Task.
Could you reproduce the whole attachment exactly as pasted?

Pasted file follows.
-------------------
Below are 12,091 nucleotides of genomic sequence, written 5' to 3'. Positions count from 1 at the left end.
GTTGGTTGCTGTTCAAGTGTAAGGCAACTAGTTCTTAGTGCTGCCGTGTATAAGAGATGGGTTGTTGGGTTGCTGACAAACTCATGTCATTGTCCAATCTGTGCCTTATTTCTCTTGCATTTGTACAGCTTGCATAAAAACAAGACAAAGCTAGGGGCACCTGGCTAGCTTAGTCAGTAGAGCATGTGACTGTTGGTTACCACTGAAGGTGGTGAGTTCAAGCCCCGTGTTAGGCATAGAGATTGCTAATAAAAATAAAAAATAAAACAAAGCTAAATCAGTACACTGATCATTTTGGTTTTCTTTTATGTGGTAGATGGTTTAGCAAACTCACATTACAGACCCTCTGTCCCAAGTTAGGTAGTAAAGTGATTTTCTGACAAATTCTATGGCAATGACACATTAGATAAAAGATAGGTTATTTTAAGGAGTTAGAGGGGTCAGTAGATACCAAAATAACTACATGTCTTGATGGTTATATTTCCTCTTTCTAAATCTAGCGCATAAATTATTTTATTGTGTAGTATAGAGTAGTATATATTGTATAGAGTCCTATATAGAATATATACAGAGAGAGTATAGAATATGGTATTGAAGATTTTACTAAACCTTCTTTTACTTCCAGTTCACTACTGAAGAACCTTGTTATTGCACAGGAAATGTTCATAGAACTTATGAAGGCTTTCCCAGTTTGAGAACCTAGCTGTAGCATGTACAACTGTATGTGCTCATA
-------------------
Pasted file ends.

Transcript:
Below are 12,091 nucleotides of genomic sequence, written 5' to 3'. Positions count from 1 at the left end.
GTTGGTTGCTGTTCAAGTGTAAGGCAACTAGTTCTTAGTGCTGCCGTGTATAAGAGATGGGTTGTTGGGTTGCTGACAAACTCATGTCATTGTCCAATCTGTGCCTTATTTCTCTTGCATTTGTACAGCTTGCATAAAAACAAGACAAAGCTAGGGGCACCTGGCTAGCTTAGTCAGTAGAGCATGTGACTGTTGGTTACCACTGAAGGTGGTGAGTTCAAGCCCCGTGTTAGGCATAGAGATTGCTAATAAAAATAAAAAATAAAACAAAGCTAAATCAGTACACTGATCATTTTGGTTTTCTTTTATGTGGTAGATGGTTTAGCAAACTCACATTACAGACCCTCTGTCCCAAGTTAGGTAGTAAAGTGATTTTCTGACAAATTCTATGGCAATGACACATTAGATAAAAGATAGGTTATTTTAAGGAGTTAGAGGGGTCAGTAGATACCAAAATAACTACATGTCTTGATGGTTATATTTCCTCTTTCTAAATCTAGCGCATAAATTATTTTATTGTGTAGTATAGAGTAGTATATATTGTATAGAGTCCTATATAGAATATATACAGAGAGAGTATAGAATATGGTATTGAAGATTTTACTAAACCTTCTTTTACTTCCAGTTCACTACTGAAGAACCTTGTTATTGCACAGGAAATGTTCATAGAACTTATGAAGGCTTTCCCAGTTTGAGAACCTAGCTGTAGCATGTACAACTGTATGTGCTCATA